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MEXICO: Problems & Progress

2 minute read

In Mexico City, a friend asked President Adolfo Ruiz Cortines: “What is your greatest single problem?” The President smiled wryly. “It is the great problem of Mexico,” he said. “Look out that window and you will see Mexicans living in shacks, with nothing to eat but tortillas, with no shoes, no education for their children, no hope but one. That hope is that their President will somehow make things better for them.”

Last week, halfway through his six-year term of office, President Ruiz Cortines reported to the Mexican Congress—and by radio to the nation—on his progress in solving the great problem of Mexico. His voice was flat, his prose dry. But there was a hint of justified pride in his tone as he ticked off some of the accomplishments of his administration:

¶The real national income increased 7% in 1954, 10% in the first half of 1955.

¶Mexico’s dollar reserves stand at $305 million, highest since he took office, despite his controversial devaluation of the peso (TIME, April 26, 1954).

¶In 1954, electric power output went up 10%, manufacturing increased 9.8%, crude-oil production 15%.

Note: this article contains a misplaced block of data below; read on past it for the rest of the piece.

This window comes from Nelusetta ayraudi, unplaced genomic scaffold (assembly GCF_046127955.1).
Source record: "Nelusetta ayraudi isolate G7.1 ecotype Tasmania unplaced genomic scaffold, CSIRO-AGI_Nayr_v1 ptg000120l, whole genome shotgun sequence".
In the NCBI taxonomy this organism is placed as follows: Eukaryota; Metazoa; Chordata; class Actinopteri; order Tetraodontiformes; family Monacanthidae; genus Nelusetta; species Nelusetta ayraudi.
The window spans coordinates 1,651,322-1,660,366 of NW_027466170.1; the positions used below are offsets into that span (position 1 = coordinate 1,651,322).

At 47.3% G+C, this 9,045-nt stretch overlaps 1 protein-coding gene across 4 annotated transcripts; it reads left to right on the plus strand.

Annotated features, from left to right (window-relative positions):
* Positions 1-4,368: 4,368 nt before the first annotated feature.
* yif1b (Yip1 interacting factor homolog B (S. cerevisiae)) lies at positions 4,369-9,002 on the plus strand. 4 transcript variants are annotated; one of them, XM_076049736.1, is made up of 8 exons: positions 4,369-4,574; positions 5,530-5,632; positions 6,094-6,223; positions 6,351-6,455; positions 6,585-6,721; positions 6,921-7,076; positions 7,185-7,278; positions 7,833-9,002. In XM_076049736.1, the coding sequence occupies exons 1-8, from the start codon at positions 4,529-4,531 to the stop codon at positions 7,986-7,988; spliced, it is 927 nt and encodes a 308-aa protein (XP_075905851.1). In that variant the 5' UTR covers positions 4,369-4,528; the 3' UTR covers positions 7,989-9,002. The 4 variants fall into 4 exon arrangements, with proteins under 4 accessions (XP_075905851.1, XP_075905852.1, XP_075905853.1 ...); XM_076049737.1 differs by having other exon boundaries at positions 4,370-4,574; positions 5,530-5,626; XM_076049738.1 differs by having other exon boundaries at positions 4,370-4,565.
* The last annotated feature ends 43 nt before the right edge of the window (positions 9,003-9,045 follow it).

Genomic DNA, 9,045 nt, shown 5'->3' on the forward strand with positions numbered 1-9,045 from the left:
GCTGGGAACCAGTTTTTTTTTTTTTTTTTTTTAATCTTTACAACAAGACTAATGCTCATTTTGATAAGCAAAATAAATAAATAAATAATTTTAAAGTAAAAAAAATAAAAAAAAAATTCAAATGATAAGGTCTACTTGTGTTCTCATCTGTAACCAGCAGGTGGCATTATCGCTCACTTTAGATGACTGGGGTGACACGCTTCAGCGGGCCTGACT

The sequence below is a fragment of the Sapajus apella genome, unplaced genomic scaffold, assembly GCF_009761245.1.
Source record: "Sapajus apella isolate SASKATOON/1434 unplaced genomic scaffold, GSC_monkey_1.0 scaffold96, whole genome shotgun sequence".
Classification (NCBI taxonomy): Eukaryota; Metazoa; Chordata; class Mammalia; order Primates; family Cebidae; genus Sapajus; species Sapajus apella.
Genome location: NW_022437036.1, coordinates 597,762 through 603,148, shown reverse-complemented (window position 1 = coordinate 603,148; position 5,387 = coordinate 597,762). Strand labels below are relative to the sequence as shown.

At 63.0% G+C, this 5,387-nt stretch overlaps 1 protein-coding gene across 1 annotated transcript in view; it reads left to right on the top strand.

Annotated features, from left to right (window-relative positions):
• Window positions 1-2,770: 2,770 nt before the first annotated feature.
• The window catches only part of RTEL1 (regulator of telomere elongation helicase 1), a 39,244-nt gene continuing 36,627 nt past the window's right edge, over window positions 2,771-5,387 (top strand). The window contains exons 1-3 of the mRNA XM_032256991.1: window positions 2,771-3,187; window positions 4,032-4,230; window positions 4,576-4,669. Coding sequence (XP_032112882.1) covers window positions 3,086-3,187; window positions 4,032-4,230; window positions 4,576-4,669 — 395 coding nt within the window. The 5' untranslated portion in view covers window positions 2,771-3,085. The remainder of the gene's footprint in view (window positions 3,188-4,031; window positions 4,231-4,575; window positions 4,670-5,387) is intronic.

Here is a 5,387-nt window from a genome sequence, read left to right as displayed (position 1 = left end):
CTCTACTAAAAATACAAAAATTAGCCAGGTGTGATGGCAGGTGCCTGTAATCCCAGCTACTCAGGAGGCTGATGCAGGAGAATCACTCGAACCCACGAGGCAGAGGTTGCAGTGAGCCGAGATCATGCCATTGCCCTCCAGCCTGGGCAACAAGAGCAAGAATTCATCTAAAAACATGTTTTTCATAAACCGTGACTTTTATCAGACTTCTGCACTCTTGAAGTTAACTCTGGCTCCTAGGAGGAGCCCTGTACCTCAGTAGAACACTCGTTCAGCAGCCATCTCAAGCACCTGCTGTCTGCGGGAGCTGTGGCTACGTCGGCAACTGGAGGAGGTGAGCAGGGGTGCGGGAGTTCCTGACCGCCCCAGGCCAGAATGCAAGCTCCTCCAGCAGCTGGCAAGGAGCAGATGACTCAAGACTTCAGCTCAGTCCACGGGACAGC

¶In agriculture, which Ruiz Cortines and his eager, able Agriculture Minister Gilberto Flores Muñoz (TIME. Aug. 1) have emphasized with increased loans, irrigation appropriations and fertilizer plants, the President was able to report a 20% increase in production and alltime record yields of Mexico’s basic export crops, coffee and cotton.

Coming to the presidency on a wave of national reaction against the free-spending glitter of the Miguel Aleman regime, Ruiz Cortines had recognized the need for a cleanup. He first weeded out corrupt officials, then went after the root causes of corruption: inadequate official pay and bureaucratic inefficiency. After devaluating the currency, he clamped on price controls, still spends several hours a week personally checking them.

Under Mexico’s constitution, Ruiz Cortines can never be re-elected after his term runs out in 1958. But a dedicated man can get a lot done in three years, and it was very much in character that the President ended his midterm report with a renewed call to action: “Poverty, ignorance and disease still plague many of our countrymen … It is our obligation to face these problems, even though we know we cannot end this tremendous task.”

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